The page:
We will have nuclear fission before someone figures out how to power a passenger car with a fuel cell.

I'm skeptical of in-wheel electric motors. They lack shock absorption. They are exposed to weather extremes, water, grime. These considerations are likely to make them maintenance-prone or short-lived. Better that the electric motor be mounted on the vehicle frame.

GM's fuel cell prototypes based on the skateboard chassis, the AUTOnomy types, are incredible LEMONS - and GM KNOWS they're LEMONS.

I am more afraid of fusion than fission. Please don't try to convince me otherwise. Neither these nuclear mad sciences will survive the 21st Century.

Can anyone provide a link or reference to the fact that current prototype fuel cell vehicles cost hundreds of thousands or even a million dollars? I'd like to be able to point to that to remind people how far from commercialization the technology is, when we're always reading about new small scale test fleets of fuel cell powered cars.

Why does the car have 8 wheels?

So it will have eight driving wheels on the road and to lower it.

Nobody has any idea what fuel cell vehicles will ultimately cost. With no infrastructure in place for refueling, a million dollars seems cheap to me.

Best we all go *ONLY* to BioDiesel. The infrastructure exists today. I will never buy another car that isn't a Diesel and plan to grow and make my own fuel. Would prefer and all wheel drive with a turbocharged two-cycle Diesel hybrid.

Electric motor can deliver its maximum torque instantly from 0 rpm. The problem with chassis mounted electric motors is they have the bad habit of snapping drive shafts to the wheels. Wheel mounted motors solve this. The real advantage of the in wheel motor is when it can act as a brake and a wheel. In essence, mounting the tire directly on the motor and eliminating the brake rotor, caliper and pads. They are not there yet, but I'm sure they are working on it.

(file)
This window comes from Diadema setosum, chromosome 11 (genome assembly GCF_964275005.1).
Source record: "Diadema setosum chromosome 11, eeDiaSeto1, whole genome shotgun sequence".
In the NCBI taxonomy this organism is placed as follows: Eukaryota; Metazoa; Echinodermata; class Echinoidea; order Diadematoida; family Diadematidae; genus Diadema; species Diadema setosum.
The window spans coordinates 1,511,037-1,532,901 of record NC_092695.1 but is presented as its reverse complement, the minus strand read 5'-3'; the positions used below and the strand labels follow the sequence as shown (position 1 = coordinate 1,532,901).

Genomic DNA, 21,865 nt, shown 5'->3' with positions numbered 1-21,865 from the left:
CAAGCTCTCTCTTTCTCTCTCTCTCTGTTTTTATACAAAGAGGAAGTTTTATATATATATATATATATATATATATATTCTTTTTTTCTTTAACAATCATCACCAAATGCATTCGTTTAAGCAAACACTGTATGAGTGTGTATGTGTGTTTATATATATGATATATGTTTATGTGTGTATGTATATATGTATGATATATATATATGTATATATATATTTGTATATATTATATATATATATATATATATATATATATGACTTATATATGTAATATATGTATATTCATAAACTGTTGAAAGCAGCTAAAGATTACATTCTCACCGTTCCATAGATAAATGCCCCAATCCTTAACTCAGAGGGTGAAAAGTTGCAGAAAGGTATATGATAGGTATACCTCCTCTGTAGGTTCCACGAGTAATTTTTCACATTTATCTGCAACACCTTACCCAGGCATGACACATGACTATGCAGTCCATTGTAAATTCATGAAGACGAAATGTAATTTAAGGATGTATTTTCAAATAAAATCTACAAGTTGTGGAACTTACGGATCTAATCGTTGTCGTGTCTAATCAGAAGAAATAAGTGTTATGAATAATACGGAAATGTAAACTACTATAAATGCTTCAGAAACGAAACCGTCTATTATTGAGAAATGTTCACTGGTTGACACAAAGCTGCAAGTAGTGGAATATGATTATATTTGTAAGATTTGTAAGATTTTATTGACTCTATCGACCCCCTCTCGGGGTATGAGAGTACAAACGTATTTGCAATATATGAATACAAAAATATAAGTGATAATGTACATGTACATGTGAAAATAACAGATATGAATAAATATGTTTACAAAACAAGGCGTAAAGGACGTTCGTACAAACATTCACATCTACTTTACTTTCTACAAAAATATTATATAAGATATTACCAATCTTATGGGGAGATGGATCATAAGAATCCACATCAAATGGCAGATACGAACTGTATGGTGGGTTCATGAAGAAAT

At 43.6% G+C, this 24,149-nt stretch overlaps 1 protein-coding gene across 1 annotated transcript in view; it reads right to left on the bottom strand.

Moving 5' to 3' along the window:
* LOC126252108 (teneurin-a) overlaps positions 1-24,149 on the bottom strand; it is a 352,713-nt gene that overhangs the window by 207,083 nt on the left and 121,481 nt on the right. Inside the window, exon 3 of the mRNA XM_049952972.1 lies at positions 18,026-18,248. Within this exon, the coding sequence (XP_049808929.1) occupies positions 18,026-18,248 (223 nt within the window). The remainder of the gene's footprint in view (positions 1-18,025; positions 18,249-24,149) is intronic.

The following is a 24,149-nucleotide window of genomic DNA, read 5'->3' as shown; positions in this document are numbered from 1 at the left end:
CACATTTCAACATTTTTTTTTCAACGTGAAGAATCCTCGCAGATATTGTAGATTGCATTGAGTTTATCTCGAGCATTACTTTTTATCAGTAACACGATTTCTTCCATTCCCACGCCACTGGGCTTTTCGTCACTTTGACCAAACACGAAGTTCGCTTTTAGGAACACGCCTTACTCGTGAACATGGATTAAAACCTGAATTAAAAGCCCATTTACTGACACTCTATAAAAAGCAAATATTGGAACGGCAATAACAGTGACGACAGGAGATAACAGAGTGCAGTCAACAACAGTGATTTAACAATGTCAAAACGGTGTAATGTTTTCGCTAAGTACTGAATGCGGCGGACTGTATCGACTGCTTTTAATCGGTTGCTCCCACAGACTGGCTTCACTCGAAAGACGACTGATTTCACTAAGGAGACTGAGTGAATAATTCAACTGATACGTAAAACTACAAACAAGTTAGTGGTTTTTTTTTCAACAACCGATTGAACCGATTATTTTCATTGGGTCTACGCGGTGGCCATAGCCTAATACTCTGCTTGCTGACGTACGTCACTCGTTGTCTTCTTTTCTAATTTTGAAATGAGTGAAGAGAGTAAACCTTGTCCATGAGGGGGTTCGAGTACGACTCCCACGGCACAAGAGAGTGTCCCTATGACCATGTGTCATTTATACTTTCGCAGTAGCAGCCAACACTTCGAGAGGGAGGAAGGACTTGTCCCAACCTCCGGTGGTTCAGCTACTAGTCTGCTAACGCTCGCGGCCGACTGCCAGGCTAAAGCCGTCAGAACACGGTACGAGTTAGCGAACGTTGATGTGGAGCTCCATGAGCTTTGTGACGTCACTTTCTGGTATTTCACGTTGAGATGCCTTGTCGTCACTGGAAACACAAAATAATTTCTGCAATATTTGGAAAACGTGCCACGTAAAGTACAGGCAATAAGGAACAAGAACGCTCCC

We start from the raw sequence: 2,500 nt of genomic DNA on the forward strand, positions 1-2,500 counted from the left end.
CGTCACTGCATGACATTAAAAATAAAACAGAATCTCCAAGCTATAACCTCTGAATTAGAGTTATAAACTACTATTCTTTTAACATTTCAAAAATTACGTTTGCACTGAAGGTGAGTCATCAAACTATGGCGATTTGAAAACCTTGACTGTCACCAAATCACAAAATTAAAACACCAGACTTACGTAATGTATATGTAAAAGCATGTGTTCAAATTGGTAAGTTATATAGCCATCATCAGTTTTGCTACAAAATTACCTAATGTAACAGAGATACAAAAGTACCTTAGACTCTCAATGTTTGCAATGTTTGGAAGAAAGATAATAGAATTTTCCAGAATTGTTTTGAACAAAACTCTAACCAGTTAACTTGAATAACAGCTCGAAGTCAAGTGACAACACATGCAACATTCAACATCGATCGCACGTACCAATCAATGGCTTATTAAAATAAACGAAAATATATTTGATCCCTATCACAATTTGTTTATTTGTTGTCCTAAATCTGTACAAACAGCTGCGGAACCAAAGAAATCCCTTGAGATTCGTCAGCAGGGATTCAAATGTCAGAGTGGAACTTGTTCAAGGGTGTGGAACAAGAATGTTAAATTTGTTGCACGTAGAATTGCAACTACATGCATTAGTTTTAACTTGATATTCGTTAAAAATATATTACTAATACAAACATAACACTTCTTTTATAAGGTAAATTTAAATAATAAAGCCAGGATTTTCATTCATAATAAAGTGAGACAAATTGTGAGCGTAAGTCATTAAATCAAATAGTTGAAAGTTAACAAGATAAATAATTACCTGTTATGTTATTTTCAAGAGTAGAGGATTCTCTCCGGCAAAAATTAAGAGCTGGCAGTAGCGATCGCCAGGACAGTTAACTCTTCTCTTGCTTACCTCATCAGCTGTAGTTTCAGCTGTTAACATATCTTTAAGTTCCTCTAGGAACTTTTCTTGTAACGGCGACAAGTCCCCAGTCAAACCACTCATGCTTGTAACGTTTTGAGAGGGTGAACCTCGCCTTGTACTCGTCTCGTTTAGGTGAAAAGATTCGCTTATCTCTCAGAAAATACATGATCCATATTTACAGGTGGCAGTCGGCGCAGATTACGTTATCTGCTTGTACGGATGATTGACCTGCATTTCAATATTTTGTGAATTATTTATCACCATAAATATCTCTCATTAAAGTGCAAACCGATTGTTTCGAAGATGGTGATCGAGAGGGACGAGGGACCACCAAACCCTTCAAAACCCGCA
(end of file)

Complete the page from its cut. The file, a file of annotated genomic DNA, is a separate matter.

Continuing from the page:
Jesse: I think its because that they are trying to fit more torque onto the car and they want in-wheel motors. Also this is a test of concept of 8-wheel-deive.

So they end up wiht a 800nm torque and 480 kW super car.

I am pretty interested if they fit 2 in-wheel motor unit at the rear wheels in an ordinary car. Should be more feasible and i am pretty happy with a 120 kW and 200nm car. And it looks less alien too :)

Eight driven wheels to spread out the torque load. Otherwise, the (2?) driven wheels would smoke their rubber off their rims, in addition to the danger of snapping drive shafts. More driven wheels is the same principal on our current diesel/electric trains.

And yes, if electric motors can be fit inside of hubs as the most direct drive, brakes, and their associated dust/maintenance problems could be a thing of the past. Yes it needs developing, but its great to see there are people thinking "outside the box".

I am very excited about the changes of personal transport, in the short term future.

A few things to point out.